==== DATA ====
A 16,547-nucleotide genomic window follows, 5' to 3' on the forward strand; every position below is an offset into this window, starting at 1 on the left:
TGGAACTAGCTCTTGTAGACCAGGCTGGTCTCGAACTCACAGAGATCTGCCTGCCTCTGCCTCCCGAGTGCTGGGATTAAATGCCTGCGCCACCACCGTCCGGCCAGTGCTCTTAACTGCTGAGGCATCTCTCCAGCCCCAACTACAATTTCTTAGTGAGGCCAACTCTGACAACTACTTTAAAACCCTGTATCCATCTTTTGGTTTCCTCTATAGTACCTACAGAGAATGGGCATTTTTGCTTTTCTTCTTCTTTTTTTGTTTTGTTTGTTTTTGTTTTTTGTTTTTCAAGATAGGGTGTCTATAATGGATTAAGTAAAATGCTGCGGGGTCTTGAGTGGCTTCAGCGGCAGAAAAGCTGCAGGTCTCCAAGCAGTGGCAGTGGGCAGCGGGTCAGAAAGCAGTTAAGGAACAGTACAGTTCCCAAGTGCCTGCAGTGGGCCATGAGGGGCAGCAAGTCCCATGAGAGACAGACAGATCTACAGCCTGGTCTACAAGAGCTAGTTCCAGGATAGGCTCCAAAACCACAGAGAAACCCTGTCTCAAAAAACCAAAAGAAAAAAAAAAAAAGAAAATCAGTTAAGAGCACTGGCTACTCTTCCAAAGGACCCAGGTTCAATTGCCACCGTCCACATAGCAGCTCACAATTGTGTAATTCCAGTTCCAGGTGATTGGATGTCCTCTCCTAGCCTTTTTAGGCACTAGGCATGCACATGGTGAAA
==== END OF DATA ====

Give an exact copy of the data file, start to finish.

A 16,547-nucleotide genomic window follows, 5' to 3' on the forward strand; every position below is an offset into this window, starting at 1 on the left:
TGGAACTAGCTCTTGTAGACCAGGCTGGTCTCGAACTCACAGAGATCTGCCTGCCTCTGCCTCCCGAGTGCTGGGATTAAATGCCTGCGCCACCACCGTCCGGCCAGTGCTCTTAACTGCTGAGGCATCTCTCCAGCCCCAACTACAATTTCTTAGTGAGGCCAACTCTGACAACTACTTTAAAACCCTGTATCCATCTTTTGGTTTCCTCTATAGTACCTACAGAGAATGGGCATTTTTGCTTTTCTTCTTCTTTTTTTGTTTTGTTTGTTTTTGTTTTTTGTTTTTCAAGATAGGGTGTCTATAATGGATTAAGTAAAATGCTGCGGGGTCTTGAGTGGCTTCAGCGGCAGAAAAGCTGCAGGTCTCCAAGCAGTGGCAGTGGGCAGCGGGTCAGAAAGCAGTTAAGGAACAGTACAGTTCCCAAGTGCCTGCAGTGGGCCATGAGGGGCAGCAAGTCCCATGAGAGACAGACAGATCTACAGCCTGGTCTACAAGAGCTAGTTCCAGGATAGGCTCCAAAACCACAGAGAAACCCTGTCTCAAAAAACCAAAAGAAAAAAAAAAAAAGAAAATCAGTTAAGAGCACTGGCTACTCTTCCAAAGGACCCAGGTTCAATTGCCACCGTCCACATAGCAGCTCACAATTGTGTAATTCCAGTTCCAGGTGATTGGATGTCCTCTCCTAGCCTTTTTAGGCACTAGGCATGCACATGGTGAAA